News Release

How comparable different stress tests are

Stress can be triggered and investigated in different ways; but do they also lead to the same result?

Peer-Reviewed Publication

Ruhr-University Bochum

Gesa Berretz

image: Gesa Berretz from the Bochum Biopsychology Department was first author of the review article. view more 

Credit: RUB, Marquard

Scientists use many different tests to investigate what happens in the brain in people experiencing stress. It is unclear to what extent the various methods with which subjects are placed under stress are comparable to each other. In a meta-analysis, a biopsychology team from Ruhr-Universität Bochum compared 31 previous studies that had investigated stress using functional magnetic resonance imaging (fMRI). The team worked out which regions of the brain are activated as standard during stress and which stress tests trigger similar activation patterns. They describe the results in the journal Neuroscience and Biobehavioral Reviews, published online on 5 February 2021.

To conduct the work, Gesa Berretz, Dr. Julian Packheiser and Prof. Sebastian Ocklenburg from the Department of Biopsychology collaborated with Professor Robert Kumsta, Genetic Psychology, and Professor Oliver Wolf, Cognitive Psychology.

Activation patterns from 31 studies compared

"We know that stress influences the entire information processing pathway, for example attention, working memory and long-term memory," says Gesa Berretz. "But there has not been any consensus so far on how these different situations induce the same feeling of stress and what happens in the brain." Many researchers are trying to clarify this question and use different methods to induce stress in their study participants. While doing this, they measure the brain activity of subjects using fMRI. The activation patterns are stated in the form of coordinates in a three-dimensional space, representing the regions of the brain that were active during the stress test.

The Bochum-based team evaluated 31 studies using what is known as an activation likelihood estimation analysis. During this, the researchers compared the coordinates of the activation patterns from all of the studies and checked statistically to what extent the patterns were similar. Data from 1279 subjects were included. The result: a range of areas of the brain, including the insula, the claustrum, the lentiform nucleus and the inferior frontal gyrus, were always activated, no matter which stress test was applied. "These areas of the brain appear to play a central role in stress," summarises Gesa Berretz.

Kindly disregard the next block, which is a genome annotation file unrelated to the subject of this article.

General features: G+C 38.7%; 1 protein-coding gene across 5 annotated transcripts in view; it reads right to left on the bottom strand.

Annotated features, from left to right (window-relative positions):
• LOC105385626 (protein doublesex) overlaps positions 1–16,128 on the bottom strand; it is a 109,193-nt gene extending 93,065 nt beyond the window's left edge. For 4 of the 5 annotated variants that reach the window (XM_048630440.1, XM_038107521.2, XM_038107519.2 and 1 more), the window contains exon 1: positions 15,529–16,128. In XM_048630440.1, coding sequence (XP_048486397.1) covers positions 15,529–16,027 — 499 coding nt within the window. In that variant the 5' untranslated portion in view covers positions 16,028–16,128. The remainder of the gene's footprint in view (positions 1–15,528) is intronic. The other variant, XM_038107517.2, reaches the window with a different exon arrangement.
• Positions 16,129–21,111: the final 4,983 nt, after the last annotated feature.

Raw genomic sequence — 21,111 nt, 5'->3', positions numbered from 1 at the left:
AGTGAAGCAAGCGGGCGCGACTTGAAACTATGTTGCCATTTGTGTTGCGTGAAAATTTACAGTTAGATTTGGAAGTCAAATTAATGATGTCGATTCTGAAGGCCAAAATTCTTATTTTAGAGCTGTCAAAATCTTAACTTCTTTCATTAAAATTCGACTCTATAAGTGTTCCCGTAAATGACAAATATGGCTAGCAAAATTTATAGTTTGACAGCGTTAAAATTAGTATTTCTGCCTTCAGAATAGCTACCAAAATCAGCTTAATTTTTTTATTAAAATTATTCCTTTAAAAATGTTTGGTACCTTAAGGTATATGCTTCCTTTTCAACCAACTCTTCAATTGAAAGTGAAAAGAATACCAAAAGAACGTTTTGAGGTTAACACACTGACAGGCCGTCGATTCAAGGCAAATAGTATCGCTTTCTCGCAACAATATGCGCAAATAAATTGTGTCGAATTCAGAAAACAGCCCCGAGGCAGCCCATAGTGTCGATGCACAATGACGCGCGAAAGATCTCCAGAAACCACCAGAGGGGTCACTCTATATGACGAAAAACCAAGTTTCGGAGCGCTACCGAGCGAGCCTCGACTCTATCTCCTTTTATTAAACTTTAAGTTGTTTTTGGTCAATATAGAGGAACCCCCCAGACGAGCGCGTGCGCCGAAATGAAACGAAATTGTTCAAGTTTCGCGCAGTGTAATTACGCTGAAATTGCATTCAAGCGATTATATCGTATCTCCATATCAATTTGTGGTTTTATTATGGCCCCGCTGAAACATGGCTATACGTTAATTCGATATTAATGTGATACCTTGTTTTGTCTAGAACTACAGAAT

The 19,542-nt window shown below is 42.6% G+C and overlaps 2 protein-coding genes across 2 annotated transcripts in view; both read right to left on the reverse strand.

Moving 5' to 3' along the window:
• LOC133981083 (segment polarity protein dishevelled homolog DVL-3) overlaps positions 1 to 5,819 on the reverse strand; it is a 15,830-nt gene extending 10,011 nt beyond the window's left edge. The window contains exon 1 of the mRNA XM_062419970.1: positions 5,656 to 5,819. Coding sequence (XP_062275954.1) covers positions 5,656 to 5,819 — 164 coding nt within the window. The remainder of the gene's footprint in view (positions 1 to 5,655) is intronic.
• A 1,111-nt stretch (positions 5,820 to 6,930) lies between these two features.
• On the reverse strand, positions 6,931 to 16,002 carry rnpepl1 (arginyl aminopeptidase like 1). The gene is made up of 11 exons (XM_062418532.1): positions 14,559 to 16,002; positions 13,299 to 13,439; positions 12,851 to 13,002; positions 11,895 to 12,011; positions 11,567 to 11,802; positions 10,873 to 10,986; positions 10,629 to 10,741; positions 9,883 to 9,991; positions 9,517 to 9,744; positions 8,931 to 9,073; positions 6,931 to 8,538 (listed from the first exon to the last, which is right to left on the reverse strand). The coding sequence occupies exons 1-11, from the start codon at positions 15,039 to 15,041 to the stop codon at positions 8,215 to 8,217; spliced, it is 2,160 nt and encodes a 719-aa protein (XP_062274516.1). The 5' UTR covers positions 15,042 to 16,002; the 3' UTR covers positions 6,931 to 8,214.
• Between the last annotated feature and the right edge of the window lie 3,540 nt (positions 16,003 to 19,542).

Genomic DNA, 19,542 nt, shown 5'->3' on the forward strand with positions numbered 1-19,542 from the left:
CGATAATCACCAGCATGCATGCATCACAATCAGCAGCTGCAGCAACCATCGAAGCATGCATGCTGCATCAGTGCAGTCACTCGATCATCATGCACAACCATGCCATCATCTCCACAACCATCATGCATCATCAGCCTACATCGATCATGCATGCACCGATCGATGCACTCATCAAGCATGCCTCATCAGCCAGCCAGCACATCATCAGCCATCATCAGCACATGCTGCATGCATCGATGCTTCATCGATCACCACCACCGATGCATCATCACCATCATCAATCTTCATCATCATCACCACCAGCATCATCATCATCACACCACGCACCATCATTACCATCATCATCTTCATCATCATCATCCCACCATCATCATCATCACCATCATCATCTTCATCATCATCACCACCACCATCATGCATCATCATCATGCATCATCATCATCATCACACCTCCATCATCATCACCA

The potential role of the regions of the brain in stress

The insula is, among other things, associated with pain perception, self-awareness and social perception, and integrates sensory and internal emotional information. It is additionally involved in controlling the hormonal stress response. The claustrum is also responsible for integrating various information and is important for consciousness. The activation of these regions indicates, according to the researchers, that the study participants direct their attention inwards towards their emotional processes when under stress.

The inferior frontal gyrus is responsible for semantic and phonological processing and for working memory. "Activation presumably occurs because many of the methods involve demanding cognitive tasks," the authors assume.

The lentiform nucleus is associated with movement and coordination. Its role in the context of stress is not known. "We speculate that acute stress leads to an increase in general muscle tension and preparation for a possible fight-or-flight response," explains Gesa Berretz.

Two stress tests emerge as outliers

The analysis also found that the methods used largely achieved consistent results and thus appear well-suited to investigating stress. Only two methods, called Cyberball and aversive viewing, represented exceptions. In the first method, subjects were socially excluded during a virtual ball game. The brain activity pattern triggered by this stress test showed fewer overlaps with the activation patterns from other methods. During aversive viewing, the subjects watch unsettling film scenes with violent content, while they are shown neutral film material under control conditions. In some experiments involving this method, the meta-analysis found no differences between the stress and control conditions. As a result, according to the researchers, particular care should be taken when interpreting studies that use these methods.


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